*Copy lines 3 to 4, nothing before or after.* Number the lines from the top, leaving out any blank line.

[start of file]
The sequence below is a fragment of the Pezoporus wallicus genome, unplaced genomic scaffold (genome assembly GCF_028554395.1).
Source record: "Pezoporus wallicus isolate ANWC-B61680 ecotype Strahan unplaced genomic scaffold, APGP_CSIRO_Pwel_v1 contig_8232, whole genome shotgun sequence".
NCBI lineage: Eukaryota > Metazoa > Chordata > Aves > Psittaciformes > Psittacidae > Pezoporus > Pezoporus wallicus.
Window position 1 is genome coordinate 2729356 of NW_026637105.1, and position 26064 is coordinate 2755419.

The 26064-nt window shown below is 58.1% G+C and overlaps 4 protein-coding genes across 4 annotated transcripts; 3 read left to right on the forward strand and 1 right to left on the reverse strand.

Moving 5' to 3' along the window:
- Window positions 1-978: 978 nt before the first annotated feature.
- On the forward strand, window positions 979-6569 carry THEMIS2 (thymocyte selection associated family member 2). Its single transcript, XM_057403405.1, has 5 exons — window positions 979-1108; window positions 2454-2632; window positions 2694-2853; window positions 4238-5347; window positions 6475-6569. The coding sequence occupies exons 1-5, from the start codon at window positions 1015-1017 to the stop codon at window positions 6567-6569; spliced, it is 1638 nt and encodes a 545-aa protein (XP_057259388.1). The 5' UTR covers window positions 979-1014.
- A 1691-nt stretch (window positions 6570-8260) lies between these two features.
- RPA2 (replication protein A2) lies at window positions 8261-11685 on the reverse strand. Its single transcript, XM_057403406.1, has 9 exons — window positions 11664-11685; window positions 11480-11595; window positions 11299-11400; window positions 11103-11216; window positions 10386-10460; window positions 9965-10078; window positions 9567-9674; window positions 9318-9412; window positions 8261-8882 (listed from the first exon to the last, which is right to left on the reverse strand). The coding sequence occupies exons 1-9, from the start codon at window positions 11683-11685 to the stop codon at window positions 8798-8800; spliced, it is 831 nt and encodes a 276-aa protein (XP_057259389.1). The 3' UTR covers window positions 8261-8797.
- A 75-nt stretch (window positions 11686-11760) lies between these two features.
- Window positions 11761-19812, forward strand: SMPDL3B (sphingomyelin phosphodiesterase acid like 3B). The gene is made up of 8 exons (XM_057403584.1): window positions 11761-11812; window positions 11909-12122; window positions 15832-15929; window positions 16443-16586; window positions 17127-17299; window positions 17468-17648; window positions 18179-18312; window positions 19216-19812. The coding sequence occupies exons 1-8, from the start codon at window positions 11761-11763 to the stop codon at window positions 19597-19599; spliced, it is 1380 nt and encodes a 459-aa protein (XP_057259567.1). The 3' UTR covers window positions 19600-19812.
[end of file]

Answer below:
NCBI lineage: Eukaryota > Metazoa > Chordata > Aves > Psittaciformes > Psittacidae > Pezoporus > Pezoporus wallicus.
Window position 1 is genome coordinate 2729356 of NW_026637105.1, and position 26064 is coordinate 2755419.